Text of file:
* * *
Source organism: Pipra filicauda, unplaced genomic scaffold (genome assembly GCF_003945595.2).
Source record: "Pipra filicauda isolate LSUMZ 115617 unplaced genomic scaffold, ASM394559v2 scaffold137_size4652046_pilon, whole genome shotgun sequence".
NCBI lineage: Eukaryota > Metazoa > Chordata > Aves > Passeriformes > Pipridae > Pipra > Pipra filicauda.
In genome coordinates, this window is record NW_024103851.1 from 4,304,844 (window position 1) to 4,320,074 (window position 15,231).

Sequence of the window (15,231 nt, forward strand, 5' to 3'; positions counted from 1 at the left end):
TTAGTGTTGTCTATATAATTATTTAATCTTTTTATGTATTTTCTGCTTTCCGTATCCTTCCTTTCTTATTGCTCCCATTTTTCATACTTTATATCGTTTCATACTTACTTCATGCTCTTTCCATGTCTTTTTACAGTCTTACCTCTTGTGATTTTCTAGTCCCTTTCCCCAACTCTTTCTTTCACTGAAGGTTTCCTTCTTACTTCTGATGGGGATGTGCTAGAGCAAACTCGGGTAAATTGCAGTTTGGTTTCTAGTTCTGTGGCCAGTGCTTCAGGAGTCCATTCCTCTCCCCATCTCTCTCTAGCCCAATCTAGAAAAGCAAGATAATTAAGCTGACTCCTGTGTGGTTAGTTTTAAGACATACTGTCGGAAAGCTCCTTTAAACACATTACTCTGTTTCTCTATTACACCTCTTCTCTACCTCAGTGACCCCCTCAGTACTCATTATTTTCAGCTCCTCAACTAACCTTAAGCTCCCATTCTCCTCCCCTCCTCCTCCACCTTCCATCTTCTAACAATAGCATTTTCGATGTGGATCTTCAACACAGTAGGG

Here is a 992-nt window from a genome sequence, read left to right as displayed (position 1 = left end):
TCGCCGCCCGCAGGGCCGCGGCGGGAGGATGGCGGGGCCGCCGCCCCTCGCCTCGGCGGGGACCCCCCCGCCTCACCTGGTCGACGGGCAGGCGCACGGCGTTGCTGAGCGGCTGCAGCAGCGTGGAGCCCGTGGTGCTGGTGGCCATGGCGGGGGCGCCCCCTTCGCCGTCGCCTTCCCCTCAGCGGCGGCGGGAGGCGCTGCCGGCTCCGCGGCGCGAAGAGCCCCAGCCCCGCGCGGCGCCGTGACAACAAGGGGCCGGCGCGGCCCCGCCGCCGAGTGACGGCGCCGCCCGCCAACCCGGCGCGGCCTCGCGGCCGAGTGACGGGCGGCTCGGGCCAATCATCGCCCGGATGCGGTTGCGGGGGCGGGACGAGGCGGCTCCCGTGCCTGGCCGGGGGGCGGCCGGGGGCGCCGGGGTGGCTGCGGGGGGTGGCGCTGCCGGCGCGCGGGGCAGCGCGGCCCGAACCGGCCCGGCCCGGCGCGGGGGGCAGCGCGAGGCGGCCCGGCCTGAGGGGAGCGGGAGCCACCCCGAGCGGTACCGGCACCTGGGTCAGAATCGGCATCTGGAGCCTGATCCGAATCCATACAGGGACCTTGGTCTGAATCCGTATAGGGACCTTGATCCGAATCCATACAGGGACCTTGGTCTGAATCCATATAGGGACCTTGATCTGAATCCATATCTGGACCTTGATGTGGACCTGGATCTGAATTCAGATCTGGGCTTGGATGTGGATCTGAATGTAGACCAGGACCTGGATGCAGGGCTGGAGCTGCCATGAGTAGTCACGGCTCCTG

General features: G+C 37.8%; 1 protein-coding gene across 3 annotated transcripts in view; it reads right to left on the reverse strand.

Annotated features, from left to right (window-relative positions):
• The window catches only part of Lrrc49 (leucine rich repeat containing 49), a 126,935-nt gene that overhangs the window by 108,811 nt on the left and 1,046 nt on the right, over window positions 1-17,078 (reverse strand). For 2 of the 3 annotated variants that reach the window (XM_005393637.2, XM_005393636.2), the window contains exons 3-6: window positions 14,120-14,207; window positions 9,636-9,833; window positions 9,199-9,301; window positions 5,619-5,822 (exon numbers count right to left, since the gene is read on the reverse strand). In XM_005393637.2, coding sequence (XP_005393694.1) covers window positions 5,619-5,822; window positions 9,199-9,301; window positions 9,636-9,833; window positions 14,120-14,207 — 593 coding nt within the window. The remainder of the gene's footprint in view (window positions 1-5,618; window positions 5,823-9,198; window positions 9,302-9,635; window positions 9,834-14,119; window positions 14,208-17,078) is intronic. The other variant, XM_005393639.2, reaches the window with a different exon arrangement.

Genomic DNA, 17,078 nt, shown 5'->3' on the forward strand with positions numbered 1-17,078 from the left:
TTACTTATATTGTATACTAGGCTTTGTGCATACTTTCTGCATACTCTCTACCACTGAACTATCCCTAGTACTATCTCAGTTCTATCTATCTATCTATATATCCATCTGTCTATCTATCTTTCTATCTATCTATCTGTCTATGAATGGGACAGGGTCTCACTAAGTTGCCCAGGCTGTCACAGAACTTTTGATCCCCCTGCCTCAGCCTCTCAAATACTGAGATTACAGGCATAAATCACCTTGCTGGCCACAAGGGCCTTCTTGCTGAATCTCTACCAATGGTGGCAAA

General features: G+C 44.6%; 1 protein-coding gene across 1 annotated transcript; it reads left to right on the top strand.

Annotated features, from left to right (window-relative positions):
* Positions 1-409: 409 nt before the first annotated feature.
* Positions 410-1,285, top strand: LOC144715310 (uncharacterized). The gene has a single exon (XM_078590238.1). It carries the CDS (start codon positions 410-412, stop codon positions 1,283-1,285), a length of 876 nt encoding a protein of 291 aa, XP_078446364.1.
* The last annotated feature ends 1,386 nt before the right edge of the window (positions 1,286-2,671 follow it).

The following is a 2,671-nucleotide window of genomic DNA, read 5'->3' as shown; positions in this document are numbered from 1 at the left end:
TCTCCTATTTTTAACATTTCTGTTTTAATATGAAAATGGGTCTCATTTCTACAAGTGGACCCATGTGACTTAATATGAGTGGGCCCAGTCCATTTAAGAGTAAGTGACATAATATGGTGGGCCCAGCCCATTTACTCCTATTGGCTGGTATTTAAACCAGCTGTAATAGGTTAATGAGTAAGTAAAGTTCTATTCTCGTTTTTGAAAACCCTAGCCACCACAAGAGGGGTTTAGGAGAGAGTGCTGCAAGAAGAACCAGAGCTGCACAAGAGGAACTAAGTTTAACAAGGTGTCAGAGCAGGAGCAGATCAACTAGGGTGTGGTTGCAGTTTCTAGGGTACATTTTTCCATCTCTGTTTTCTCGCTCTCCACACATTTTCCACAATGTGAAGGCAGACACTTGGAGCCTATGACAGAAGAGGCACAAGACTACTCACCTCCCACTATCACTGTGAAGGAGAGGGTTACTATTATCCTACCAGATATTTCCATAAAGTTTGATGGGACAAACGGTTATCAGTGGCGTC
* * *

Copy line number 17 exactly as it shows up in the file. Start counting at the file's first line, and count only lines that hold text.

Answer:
* Positions 410-1,285, top strand: LOC144715310 (uncharacterized). The gene has a single exon (XM_078590238.1). It carries the CDS (start codon positions 410-412, stop codon positions 1,283-1,285), a length of 876 nt encoding a protein of 291 aa, XP_078446364.1.